Wednesday, September 20, 2006

The Superior Logic of the Qur’an …

وَمَا رَمَيْتَ إِذْ رَمَيْتَ وَلَـكِنَّ اللّهَ رَمَى

“And you threw not when you threw, but it was God who threw”
[Qur’an, 8:17]

The verse of the Qur’an quoted above refers to the incident(s) when the Holy Prophet (peace be upon him) threw gravels or pebbles at the pagans in war and miraculously hit them individually in the eyes. The traditional exegesis of the verse is that since it is humanly impossible to achieve such a feat, Almighty God attributed this feat to Himself.

However, the sacred verse puts the logicians in a quandary since it could be broken into three statements that are apparently not mutually consistent:

(1) The Prophet (pbuh) threw the pebbles
(2) The Prophet (pbuh) did not throw the pebbles
(3) God threw the pebbles

The problem seems to lie with the fact that statement (1) and (2) are contradictory, and yet the Qur’an is acknowledging both statements within the same breath – “and you threw not when you threw”! While on the one hand, this apparent contradiction serves to detract the hard-hearted disbelievers, it also gives us a glimpse into the superior logic of the Qur’an.

The conflict can be easily resolved if one realizes that, broadly speaking, every object and every event has two realities: an apparent reality and a hidden reality. The apparent and the hidden realities are different and could seem to be contradictory, but this apparent contradiction is only because of change of perspective. The case in study – the event of throwing of the pebbles - also had two realities: an apparent one, namely throwing of the pebbles by the Holy Prophet (peace be upon him), and a hidden one, namely throwing of the pebbles by Almighty God (glorified be He). Both realities are true in their own perspective, and denial of any one is tantamount to kufr (disbelief). Thus, statements (1) and (3) quoted above are both true, while the conjunctive statement (2) prevents the literal equating of (1) with (3), an act that would be tantamount to shirk (associating partners with God).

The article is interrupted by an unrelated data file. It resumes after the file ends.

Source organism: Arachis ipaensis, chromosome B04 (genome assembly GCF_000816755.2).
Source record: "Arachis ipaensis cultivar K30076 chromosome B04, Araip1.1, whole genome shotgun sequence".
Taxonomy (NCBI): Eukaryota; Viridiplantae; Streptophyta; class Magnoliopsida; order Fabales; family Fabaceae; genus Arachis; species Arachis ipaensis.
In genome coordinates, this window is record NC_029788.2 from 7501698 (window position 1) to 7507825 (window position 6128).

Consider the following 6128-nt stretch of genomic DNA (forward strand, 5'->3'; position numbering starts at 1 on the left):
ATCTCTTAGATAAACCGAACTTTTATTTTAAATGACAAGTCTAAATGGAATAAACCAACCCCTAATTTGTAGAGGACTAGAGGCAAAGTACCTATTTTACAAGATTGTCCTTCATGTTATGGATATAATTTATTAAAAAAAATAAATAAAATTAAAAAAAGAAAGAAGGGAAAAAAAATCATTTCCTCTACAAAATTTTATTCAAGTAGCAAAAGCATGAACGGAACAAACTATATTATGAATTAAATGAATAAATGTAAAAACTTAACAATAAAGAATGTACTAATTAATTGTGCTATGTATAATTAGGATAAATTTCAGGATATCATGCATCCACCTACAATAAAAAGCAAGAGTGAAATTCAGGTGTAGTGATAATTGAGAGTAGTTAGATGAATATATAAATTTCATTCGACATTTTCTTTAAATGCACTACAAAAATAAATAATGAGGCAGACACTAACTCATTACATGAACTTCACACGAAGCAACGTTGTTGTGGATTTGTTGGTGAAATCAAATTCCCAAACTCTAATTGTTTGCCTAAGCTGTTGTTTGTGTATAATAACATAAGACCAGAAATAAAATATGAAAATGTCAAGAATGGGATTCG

But logic aside, this sacred verse is one of the most endearing expressions of love you would come across. They say that Love leaves Logic in its wake, so it is not surprising that the blessed Sufis, who immerse themselves in the hidden reality, have a way of understanding this verse that leaves the blind logicians in the proverbial dust. At the supreme height of Love, the Lover equates the action of the Beloved with his own, and says by way of explanation, “That action that you did, you know, I am the one who did it, not you”.

God bless the Sufis.

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